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1916 RELIGION AND MODERN PROBLEMS POPULAR ADDRESSES FOR CHURCHES, FORUMS, CLUBS, SUNDAY SCHOOLS, CHRISTIAN ASSOCIATIONS, ETC. Figure By LOUIS WALLIS Lecturer for the JOSEPH FELS INTERNATIONAL COMMISSION 122 EAST THIRTY-SEVENTH STREET NEW YORK CITY Religion today is moving into a period as critical as that of the Reformation epoch. The problem of the Church is complex; but its basic elements are very simple. Every consecrated minister and religious leader, wheresoever placed, knows what those basic elements are. There is a powerful tendency to drift away from God, and to shape the purposes of individual and national life in response to the claims of a secular and selfish policy which shuts away from view the mountains of spiritual vision. Where there is no vision, the people perish. But over against the dark and sinister forces of today is the irresistible urge of a new movement which is compassing the rediscovery of God in terms of modern conditions and problems. A great moral and civic awakening sweeps over the churches. There is a deeper and broader understanding of the Bible and its religion. The Bible was ahead of the world when it was written. It has been ahead of the world ever since. And the new social awakening joins with the scholarship of our times in helping us to catch up with the Scriptures. ANNOUNCEMENT Religious addresses of a popular nature have been given for some time in the United States and Canada by Louis Wallis, formerly on the faculty of the Ohio State University, and now on the staff of the Joseph Fels International Commission. His books, Sociological Study of the Bible and The Struggle for Justice, are published by the University of Chicago Press, and have reached a wide and steadily increasing circulation, being used for private reading and as textbooks in colleges and theological seminaries. 1. An address on Religion and the Social Awakening is given in churches morning or evening, and is of a sermonic and inspirational nature. It is frequently delivered at a union service of several churches. Mr. Wallis also speaks to Bible classes, young people's societies, etc., in the interest of Bible study. 2. An address on The Struggle for Justice touches the questions of the high cost of living, single tax, war, etc., and is for week-night meetings or Sunday-evening forums. If desired, it can be given in series with the previous address as follows: No. 1, Sunday morning; No. 2, Sunday evening; or No. 1, Sunday evening; No. 2, Monday evening. Other addresses are: The French Revolution and European History; Joseph Fels and His Work; The Emancipation of Women; Mexico and Her Problem; The Great War, Its Cause and Cure; Can the Church Live on Half the Gospel? Programs can be constructed on the basis of the foregoing titles, according to local circumstances and interests. TERMS As the speaker is on the staff of the Joseph Fels International Commission, which is not conducted for financial gain, the cost of bringing these addresses to any locality is low, the intention being to cover expenses. No funds solicited. For terms applying to your locality, write direct to Louis Wallis, 4225 Broadway, Chicago, Ill., or call telephone Lakeview 1247, Chicago. COMMENT CHURCH OF THE ASCENSION FIFTH AVENUE AND TENTH STREET, NEW YORK CITY May 2, 1916 MY DEAR PROFESSOR WALLIS: You will be pleased to know that the Tuesday night lectures, which you inaugurated at the Church of the Ascension, were a great success. You gave us an exhilarating and encouraging start which set the wheels going in decidedly vigorous fashion. So far as I know, evening week-night religious meetings have never been held in Ascension before. Such meetings are rarely held in Episcopal churches in New York. The undertaking, therefore, was entirely experimental. There was an average attendance of about two hundred and fifty…. The Fels Foundation may be heartily congratulated on the breadth of your sympathies and the extent of your special knowledge. Yours sincerely, PERCY S. GRANT, Rector Calvary Presbyterian Church, Buffalo, N.Y. (Weekly Bulletin—November 5–12, 1916) Louis Wallis, of Chicago, formerly a member of the faculty of the Ohio State University, is widely known in America and abroad by his writings. The subject of his address at the Forum will be The Struggle for Justice. In his work as an author and lecturer he voices the growing demand of this age for justice in all human relations. Mr. Wallis has won distinction as a student of sociology and economics, and because of his forceful and original treatment of these subjects he is always heard with liveliest interest. PROFESSOR ERNST TROELTSCH, University of Berlin, Germany. Sociological Study of the Bible is one of the most suggestive and instructive books that has come into my hands in many a day. This is the path which theological research must follow if the history of religious ethics is to be understood. PROFESSOR HENRY PRESERVED SMITH, Union Theological Seminary, New York City. To the Author: I think your book will have great value as a contribution to a really historical understanding of the Bible. The argument is well sustained. PROFESSOR CHARLES P. FAGNANI, Union Theological Seminary, New York City. Louis Wallis has rendered the Church and the world an inestimable service…. By liberating the doctrine of the prophets from its sacerdotal accretions and modifications, he has advanced the cause of justice on the earth by showing its underlying Scriptural foundation in a way never accomplished before. PROFESSOR EDWARD A. ROSS, University of Wisconsin. To the Author: I think there is no controverting your thesis that the study of the Bible must now become sociological. I find your work throughout at once bold and careful, and I should like to see it brought to the attention of scholars everywhere. COMMENT GEORGE F. COLEMAN, Director Ford Hall Meetings, Boston. Mr. Wallis' message was entirely different from anything that we ever had before at Ford Hall. To very many in the audience it was one of the most significant addresses we have ever had. Having read Mr. Wallis' wonderful book, Sociological Study of the Bible, I was quite prepared for the message he brought us; but it came home to me with new force, nevertheless, as I saw it reacting on our unique audience. The Daily Citizen, Ottawa, Canada. The Struggle for Justice is to be the subject next Sunday evening at the People's Forum, Regent Theatre. Professor Louis Wallis, of Chicago, who has been filling a series of engagements in New York City, is to be the speaker. Mr. Wallis is a distinguished author who makes his appeal through logical and convincing arguments, and never fails to interest his audience. NORMAN HAPGOOD, former editor of Harper's Weekly. I have read Sociological Study of the Bible very carefully, and have taken an extraordinary interest in it. My ideas about the Bible have been illuminated by it, and the Bible will be permanently even more interesting to me on account of having read it. REV. DR. JOHN C. JACKSON, District Supt., M. E. Church, Chillicothe, Ohio. To the Author: Your sociological study of the Bible unravels many a mystic tangle over which I have often pondered. It carries its own convincing evidence with it, and opens up a new field for sermonic effort in the problems of today. REV. DR. JOHN W. BARNETT, Pastor First Congregational Church, Barre, Vermont. I have found Sociological Study of the Bible suggestive and stimulating. It compels a reconstruction of one's thinking along the line of Bible study. While it has not spoiled any of my sermons, it has injected a new element into them. REV. DR. WILLIAM G. PUDDEFOOT, in The Congregationalist (Boston). Mr. Wallis' volume on the Bible is a book for the times. Association News, Appleton, Wisconsin. A most successful Bible study campaign was waged at a joint meeting of the Y.M.C.A. and Y.W.C.A. last Sunday evening. The first speaker of the meeting was Louis Wallis, of Chicago. He gave a very thorough talk on Catching Up with the Bible. Mr. Wallis' books, Sociological Study of the Bible and The Struggle for Justice, can be secured through all booksellers, or from the publishers, The University of Chicago Press, Fifty-eighth Street and Ellis Avenue, Chicago.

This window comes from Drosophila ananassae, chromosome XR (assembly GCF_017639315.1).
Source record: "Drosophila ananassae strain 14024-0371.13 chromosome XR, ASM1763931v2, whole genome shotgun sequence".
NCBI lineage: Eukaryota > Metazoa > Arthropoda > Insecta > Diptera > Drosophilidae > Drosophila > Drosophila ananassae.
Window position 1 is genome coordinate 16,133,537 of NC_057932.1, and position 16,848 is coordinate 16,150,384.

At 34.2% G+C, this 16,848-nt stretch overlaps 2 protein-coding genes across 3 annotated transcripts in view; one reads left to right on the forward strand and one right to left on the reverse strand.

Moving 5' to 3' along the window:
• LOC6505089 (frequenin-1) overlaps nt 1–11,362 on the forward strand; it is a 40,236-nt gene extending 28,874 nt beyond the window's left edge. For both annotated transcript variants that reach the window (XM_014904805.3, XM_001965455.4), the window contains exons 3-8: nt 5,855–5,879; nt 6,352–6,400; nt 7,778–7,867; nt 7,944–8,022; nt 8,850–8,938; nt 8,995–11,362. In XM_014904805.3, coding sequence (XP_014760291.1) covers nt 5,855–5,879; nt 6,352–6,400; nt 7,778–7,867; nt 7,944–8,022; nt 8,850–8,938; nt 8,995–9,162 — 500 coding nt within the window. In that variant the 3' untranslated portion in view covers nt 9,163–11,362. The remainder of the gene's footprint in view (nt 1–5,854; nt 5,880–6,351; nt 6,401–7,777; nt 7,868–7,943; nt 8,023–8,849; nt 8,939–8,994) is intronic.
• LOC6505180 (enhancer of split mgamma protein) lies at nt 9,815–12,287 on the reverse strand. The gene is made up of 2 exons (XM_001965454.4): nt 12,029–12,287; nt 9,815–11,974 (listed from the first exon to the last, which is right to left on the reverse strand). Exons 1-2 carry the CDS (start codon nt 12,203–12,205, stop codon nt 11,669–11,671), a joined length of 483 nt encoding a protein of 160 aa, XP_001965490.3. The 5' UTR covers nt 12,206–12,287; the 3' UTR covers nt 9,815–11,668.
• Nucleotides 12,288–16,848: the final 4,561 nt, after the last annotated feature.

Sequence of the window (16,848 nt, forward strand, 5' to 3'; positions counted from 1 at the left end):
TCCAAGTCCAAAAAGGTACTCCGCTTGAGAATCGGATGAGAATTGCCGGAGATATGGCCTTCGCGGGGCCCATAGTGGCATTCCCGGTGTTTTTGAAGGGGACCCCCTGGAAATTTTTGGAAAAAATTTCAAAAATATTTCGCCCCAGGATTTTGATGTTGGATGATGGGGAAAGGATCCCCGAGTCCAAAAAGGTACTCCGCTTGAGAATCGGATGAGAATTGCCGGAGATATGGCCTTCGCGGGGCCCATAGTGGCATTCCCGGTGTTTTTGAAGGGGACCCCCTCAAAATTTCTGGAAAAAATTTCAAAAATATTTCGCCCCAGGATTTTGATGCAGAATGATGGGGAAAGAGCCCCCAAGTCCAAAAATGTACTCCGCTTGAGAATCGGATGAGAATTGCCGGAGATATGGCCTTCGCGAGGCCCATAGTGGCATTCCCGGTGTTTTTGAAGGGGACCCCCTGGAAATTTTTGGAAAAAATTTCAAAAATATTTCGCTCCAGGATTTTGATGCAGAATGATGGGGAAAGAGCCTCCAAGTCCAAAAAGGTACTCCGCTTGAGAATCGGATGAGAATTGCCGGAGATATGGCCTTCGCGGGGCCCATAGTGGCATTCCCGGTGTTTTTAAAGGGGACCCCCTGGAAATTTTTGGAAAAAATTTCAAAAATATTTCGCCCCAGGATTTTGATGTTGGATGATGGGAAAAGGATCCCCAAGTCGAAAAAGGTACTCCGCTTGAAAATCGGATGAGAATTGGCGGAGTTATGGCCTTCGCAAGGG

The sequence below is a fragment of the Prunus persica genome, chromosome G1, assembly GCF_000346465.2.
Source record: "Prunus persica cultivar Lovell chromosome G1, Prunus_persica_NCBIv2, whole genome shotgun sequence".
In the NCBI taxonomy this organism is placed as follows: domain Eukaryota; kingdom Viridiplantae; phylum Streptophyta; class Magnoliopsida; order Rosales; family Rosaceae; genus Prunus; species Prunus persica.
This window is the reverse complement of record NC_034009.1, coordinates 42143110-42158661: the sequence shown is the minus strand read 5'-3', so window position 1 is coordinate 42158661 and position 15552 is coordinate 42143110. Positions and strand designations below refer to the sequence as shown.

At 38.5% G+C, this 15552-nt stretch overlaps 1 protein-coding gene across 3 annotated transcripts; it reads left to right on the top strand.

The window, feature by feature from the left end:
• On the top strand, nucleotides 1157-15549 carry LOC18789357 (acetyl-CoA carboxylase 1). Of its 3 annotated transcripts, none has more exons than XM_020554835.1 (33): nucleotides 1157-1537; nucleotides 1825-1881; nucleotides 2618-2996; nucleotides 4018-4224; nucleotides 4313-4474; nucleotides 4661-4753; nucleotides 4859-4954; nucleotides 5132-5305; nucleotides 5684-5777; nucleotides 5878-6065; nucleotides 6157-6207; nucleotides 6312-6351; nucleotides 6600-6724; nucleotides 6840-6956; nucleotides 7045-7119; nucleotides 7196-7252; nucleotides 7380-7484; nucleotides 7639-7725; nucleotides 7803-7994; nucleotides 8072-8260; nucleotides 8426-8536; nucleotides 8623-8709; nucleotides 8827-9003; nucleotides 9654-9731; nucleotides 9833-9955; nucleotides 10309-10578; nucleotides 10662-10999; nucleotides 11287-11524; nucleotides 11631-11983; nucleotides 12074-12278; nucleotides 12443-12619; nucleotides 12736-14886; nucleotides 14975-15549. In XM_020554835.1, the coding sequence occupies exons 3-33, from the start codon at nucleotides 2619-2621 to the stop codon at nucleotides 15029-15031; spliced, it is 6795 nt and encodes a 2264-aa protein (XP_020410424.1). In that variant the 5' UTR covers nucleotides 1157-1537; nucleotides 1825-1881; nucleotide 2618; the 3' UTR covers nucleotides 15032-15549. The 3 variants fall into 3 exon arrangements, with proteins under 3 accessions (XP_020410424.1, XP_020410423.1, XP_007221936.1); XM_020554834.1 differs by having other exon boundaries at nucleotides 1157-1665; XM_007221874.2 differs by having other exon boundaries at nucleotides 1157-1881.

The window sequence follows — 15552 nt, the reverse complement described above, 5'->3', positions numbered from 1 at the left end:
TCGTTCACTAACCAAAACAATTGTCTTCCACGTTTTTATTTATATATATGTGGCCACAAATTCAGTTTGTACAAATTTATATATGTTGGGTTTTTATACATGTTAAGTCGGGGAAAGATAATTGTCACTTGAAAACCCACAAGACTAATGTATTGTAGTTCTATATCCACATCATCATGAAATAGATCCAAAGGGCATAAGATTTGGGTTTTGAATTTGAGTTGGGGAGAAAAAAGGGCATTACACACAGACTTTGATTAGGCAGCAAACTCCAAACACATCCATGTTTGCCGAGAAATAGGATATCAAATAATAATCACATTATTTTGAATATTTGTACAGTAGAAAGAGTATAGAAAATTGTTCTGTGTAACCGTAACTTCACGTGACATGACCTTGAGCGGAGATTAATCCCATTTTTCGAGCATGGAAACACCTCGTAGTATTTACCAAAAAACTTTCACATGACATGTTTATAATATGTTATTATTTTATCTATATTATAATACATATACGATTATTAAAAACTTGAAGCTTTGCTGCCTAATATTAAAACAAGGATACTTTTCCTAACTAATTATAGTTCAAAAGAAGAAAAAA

|Title||Religion and modern problems|
|Topical Subject (LCSH)||
|Personal Name Subject||Wallis, Louis|
|Digital Collection||Traveling Culture: Circuit Chautauqua in the Twentieth Century|
|Contributing Institution||University of Iowa. Libraries. Special Collections Dept.|
|Archival Collection||Redpath Chautauqua Collection|
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|Contact Information||Contact the Special Collections Dept. at The University of Iowa Libraries: http://www.lib.uiowa.edu/spec-coll/contact/index/|
|Number of Pages||4|
|Digitization Specifications||Scanned at 600 dpi, 32-bit color. Master image available in tiff format.|